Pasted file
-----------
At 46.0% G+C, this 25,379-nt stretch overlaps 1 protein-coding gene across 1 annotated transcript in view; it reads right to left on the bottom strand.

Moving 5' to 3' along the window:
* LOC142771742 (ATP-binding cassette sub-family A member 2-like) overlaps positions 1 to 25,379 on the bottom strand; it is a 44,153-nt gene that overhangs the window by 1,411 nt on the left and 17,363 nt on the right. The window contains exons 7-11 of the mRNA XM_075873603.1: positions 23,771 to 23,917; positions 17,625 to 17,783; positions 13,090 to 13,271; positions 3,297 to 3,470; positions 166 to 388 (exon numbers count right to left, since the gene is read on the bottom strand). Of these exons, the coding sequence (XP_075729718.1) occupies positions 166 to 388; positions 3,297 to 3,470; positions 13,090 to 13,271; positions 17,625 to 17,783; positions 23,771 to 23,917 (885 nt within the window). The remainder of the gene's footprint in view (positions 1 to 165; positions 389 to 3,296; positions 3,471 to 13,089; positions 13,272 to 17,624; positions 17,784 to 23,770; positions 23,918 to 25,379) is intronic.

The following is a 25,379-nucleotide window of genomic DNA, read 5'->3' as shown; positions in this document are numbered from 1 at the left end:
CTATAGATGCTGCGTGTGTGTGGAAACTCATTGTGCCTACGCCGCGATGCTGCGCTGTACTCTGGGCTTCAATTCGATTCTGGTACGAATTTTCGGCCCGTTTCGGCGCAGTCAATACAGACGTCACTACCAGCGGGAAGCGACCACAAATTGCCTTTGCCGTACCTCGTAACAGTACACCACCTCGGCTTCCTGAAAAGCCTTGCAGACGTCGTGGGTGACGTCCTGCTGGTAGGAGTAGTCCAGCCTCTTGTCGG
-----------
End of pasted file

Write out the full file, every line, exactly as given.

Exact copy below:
At 46.0% G+C, this 25,379-nt stretch overlaps 1 protein-coding gene across 1 annotated transcript in view; it reads right to left on the bottom strand.

Moving 5' to 3' along the window:
* LOC142771742 (ATP-binding cassette sub-family A member 2-like) overlaps positions 1 to 25,379 on the bottom strand; it is a 44,153-nt gene that overhangs the window by 1,411 nt on the left and 17,363 nt on the right. The window contains exons 7-11 of the mRNA XM_075873603.1: positions 23,771 to 23,917; positions 17,625 to 17,783; positions 13,090 to 13,271; positions 3,297 to 3,470; positions 166 to 388 (exon numbers count right to left, since the gene is read on the bottom strand). Of these exons, the coding sequence (XP_075729718.1) occupies positions 166 to 388; positions 3,297 to 3,470; positions 13,090 to 13,271; positions 17,625 to 17,783; positions 23,771 to 23,917 (885 nt within the window). The remainder of the gene's footprint in view (positions 1 to 165; positions 389 to 3,296; positions 3,471 to 13,089; positions 13,272 to 17,624; positions 17,784 to 23,770; positions 23,918 to 25,379) is intronic.

The following is a 25,379-nucleotide window of genomic DNA, read 5'->3' as shown; positions in this document are numbered from 1 at the left end:
CTATAGATGCTGCGTGTGTGTGGAAACTCATTGTGCCTACGCCGCGATGCTGCGCTGTACTCTGGGCTTCAATTCGATTCTGGTACGAATTTTCGGCCCGTTTCGGCGCAGTCAATACAGACGTCACTACCAGCGGGAAGCGACCACAAATTGCCTTTGCCGTACCTCGTAACAGTACACCACCTCGGCTTCCTGAAAAGCCTTGCAGACGTCGTGGGTGACGTCCTGCTGGTAGGAGTAGTCCAGCCTCTTGTCGG